The Financial Services Authority has ordered some UK insurers to abandon reinsurance agreements which it believes are mainly cosmetic attempts to hide liabilities and do not transfer risk from the companies' balance sheets.
The regulator would not name the insurers, but they come on top of similar problems unearthed at Equitable Life last year. The collapsed life assurer signed a reinsurance agreement which brought its liabilities down so that it could meet solvency requirements.
But at the same time Equitable appears to have written a letter to the reinsurer promising not to claim fully on its policy. When the FSA discovered the details it forced Equitable to reduce the value of the policy.
Unsatisfactory reinsurance was also discovered at Independent Insurance, which went into administration last summer and is the subject of a Serious Fraud Squad investigation.
Sir Howard Davies, chairman of the Financial Services Authority, warned the annual Association of Insurance and Risk Managers (Airmac) that he would continue to clamp down on sharp accounting. "I believe that a number of companies should be asking themselves some hard questions about the prudence of their reinsurance practices," he said.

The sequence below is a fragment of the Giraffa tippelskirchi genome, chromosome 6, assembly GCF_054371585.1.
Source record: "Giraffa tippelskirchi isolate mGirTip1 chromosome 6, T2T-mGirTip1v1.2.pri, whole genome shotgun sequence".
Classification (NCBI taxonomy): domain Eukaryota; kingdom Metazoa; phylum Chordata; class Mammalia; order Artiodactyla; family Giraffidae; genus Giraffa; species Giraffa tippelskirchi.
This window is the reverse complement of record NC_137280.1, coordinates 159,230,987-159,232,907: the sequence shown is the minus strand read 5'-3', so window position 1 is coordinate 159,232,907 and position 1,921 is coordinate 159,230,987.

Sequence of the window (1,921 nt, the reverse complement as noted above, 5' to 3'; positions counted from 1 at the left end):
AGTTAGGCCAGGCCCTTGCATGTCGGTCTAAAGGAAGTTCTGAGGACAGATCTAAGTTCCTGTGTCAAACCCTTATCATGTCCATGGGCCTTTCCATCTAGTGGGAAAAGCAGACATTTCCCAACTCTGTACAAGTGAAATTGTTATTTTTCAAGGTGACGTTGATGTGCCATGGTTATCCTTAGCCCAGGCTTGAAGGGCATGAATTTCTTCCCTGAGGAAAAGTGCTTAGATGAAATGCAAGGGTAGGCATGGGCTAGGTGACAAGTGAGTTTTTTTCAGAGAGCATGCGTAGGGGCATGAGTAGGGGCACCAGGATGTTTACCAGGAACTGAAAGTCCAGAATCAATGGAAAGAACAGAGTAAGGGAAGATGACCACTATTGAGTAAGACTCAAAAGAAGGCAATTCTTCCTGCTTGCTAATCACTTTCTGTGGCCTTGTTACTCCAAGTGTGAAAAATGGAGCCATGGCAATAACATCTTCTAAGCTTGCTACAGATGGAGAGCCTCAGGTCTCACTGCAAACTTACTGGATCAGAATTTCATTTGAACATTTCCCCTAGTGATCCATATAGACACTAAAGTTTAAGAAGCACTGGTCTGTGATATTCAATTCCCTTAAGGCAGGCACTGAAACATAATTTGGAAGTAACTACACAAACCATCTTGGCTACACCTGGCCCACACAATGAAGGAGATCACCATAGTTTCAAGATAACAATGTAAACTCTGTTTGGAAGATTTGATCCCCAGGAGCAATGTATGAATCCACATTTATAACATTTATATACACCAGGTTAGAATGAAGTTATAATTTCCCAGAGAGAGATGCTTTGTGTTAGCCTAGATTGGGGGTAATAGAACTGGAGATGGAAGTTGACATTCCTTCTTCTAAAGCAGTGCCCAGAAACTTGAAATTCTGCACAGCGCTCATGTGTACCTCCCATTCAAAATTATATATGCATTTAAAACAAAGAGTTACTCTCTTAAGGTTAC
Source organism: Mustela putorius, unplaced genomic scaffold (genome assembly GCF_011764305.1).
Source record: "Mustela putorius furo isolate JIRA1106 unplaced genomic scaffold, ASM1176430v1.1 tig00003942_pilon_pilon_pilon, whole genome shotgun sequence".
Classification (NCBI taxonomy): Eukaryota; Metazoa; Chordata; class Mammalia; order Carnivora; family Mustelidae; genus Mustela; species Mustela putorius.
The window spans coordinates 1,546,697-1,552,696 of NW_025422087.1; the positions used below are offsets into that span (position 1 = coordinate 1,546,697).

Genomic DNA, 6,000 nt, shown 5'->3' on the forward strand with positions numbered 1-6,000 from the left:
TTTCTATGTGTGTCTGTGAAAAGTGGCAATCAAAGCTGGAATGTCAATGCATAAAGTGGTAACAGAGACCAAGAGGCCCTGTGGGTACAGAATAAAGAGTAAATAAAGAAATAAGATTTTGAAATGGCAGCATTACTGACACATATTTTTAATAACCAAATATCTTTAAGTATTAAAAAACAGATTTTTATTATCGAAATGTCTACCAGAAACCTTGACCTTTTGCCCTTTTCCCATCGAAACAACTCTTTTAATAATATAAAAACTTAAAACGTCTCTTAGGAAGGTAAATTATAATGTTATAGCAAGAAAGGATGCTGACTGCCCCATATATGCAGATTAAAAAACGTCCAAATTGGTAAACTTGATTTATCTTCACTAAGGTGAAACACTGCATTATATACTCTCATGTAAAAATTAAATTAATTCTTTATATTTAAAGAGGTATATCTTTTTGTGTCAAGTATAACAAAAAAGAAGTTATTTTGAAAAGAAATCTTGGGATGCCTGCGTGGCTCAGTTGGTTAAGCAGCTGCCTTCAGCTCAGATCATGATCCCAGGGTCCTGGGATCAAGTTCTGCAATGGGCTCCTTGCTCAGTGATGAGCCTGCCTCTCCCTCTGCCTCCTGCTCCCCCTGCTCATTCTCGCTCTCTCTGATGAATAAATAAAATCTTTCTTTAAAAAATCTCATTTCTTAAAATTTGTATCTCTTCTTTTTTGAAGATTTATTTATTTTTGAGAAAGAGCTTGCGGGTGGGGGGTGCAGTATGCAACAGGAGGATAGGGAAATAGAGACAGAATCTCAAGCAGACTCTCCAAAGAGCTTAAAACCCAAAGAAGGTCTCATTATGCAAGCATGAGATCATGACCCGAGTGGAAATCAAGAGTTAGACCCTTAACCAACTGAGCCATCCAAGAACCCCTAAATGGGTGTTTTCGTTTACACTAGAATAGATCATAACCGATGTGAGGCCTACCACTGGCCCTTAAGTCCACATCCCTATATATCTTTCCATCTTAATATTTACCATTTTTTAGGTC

Airmac gave Sir Howard's speech a cautious welcome, but fired its own salvo against the FSA becoming too overbearing. "We remain concerned that the FSA ... will need to guard against a possible failure of communication and must promote joined-up thinking within its own ranks," it said.